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Midlothian, VA, United States

Lancioni G.,University of Bari | Singh N.,ONE Research Institute | O'Reilly M.,University of Texas at Austin | Signorino M.,Lega ro Research Center | And 3 more authors.
Developmental Neurorehabilitation | Year: 2010

Objective: To adapt an existing computer-assisted program to help a post-coma man with extensive multiple disabilities choose between stimulus events. Method: An adapted version of the program assessed in this study presented the man with 7-second samples of preferred and non-preferred stimuli, without questions, and allowed him to choose any of them through a vocalization response. The man's use of this response to choose a stimulus sample led the computer to present the matching stimulus for 20seconds. The same response used immediately after the end of the 20-second stimulus presentation led to the repetition of that presentation. Results: The adapted program version was effective in promoting high levels of choice among preferred stimuli and virtually no responding in relation to non-preferred stimuli. Indices of happiness were frequent during the program sessions. Conclusions: Computer-assisted programs for stimulus choice might be successfully adapted to post-coma persons with extensive disabilities. © 2010 Informa UK Ltd. All rights reserved. Source


Lancioni G.E.,University of Bari | Singh N.N.,ONE Research Institute | O'Reilly M.F.,University of Texas at Austin | Sigafoos J.,Victoria University of Wellington | Oliva D.,Lega ro Research Center
Clinical Case Studies | Year: 2011

A new verbal-instruction system, which ensured the presentation of step instructions automatically, was used to help a woman with moderate intellectual disability and blindness perform food- and drink-preparation tasks. During Part I of the study, this system was compared with a system requiring the woman to seek instructions on her own. Two tasks were used, one with each system. During Part II of the study, the new system was applied with four additional tasks. The results of Part I showed the following: (a) the woman's level of correct performance on the task carried out with the new system was higher than the level on the other task and (b) performance of this latter task improved when the new system was used with it. The results of Part II showed satisfactory performance with all four tasks carried out with the new system. The implications of these data were discussed. © The Author(s) 2011. Source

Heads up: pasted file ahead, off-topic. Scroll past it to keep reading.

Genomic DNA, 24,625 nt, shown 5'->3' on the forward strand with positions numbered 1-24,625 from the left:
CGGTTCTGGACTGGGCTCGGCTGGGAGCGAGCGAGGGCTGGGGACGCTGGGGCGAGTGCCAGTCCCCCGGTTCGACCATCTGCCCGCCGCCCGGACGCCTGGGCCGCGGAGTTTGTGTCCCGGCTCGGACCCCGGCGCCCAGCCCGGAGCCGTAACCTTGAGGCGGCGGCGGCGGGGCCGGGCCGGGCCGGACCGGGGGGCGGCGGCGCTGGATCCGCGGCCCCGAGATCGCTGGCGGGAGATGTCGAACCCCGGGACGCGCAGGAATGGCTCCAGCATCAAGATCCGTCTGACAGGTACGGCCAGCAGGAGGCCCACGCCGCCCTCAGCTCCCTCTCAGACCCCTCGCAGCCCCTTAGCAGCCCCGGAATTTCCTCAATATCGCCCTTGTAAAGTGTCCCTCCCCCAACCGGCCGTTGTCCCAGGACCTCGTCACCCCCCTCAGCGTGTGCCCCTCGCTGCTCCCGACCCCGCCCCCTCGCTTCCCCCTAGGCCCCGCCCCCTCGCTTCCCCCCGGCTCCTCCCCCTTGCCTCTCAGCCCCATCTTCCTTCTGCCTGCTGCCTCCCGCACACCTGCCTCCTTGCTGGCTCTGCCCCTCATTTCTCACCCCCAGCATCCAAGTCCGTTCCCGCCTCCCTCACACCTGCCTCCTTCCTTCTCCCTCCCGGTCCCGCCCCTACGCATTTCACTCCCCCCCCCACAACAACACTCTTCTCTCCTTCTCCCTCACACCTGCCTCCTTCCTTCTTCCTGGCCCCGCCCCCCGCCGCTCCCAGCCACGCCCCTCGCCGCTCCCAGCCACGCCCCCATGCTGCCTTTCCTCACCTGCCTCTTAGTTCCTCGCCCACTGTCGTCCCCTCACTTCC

Lancioni G.E.,University of Bari | O'Reilly M.F.,University of Texas at Austin | Singh N.N.,ONE Research Institute | Oliva D.,Lega ro Research Center | And 2 more authors.
Developmental Neurorehabilitation | Year: 2011

Objective: To assess a computer-aided technology for assisting writing in a man who emerged from a minimally conscious state and presented with extensive motor disabilities. Method: The technology served to present letters, in groups, at the centre of a computer screen and display (write) the letters selected by the man (i.e. through a simplified pointing response) on the upper half of that screen. Results: The results showed that the technology enabled the man to produce clear (readily readable) writing. This writing compared positively with the results obtained using a communication board containing the letters (i.e. a system already available to the man). Conclusion: Computer-aided technology may provide basic writing (communication) opportunities to persons emerged from a minimally conscious state and affected by extensive motor disabilities and lack of speech. © 2011 Informa UK Ltd. All Rights Reserved. Source